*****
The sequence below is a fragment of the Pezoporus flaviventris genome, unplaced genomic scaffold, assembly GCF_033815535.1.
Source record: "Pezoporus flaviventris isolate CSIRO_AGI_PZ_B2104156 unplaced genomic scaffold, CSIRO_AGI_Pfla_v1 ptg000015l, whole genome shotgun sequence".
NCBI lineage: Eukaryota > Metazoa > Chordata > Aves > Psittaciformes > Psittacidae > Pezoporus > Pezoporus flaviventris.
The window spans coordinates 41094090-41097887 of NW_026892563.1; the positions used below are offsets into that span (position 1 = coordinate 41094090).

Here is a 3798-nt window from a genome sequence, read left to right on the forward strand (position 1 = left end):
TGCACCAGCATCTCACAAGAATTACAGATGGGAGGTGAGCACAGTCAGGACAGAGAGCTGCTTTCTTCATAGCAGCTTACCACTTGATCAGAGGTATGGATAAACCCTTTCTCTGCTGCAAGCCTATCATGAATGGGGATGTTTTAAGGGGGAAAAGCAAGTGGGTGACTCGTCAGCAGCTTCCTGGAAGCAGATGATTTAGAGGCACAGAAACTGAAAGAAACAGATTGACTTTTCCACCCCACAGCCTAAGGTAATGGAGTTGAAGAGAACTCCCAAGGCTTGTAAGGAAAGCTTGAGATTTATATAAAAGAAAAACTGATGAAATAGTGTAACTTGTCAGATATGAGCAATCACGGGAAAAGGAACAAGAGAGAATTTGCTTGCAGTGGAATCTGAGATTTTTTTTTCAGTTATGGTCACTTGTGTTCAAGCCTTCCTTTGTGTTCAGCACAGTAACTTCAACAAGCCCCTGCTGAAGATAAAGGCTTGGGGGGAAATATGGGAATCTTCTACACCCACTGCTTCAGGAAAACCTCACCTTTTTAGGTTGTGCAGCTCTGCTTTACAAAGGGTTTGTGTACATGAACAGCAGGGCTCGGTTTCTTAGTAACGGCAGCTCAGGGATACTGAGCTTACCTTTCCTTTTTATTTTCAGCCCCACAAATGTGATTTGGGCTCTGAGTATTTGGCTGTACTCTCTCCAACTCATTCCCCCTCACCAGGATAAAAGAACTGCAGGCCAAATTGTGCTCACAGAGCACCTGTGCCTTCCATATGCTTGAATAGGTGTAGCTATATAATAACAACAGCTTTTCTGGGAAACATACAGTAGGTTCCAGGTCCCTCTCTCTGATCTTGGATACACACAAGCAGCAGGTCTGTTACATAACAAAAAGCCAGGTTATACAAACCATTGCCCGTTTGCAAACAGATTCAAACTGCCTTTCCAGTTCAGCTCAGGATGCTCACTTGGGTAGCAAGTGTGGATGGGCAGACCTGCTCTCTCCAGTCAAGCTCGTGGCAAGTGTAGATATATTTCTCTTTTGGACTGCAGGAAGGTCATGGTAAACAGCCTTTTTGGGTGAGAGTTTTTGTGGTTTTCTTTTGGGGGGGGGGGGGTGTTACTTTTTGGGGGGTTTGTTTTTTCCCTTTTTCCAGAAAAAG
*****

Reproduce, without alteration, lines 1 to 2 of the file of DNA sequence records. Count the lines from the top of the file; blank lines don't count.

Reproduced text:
The sequence below is a fragment of the Pezoporus flaviventris genome, unplaced genomic scaffold, assembly GCF_033815535.1.
Source record: "Pezoporus flaviventris isolate CSIRO_AGI_PZ_B2104156 unplaced genomic scaffold, CSIRO_AGI_Pfla_v1 ptg000015l, whole genome shotgun sequence".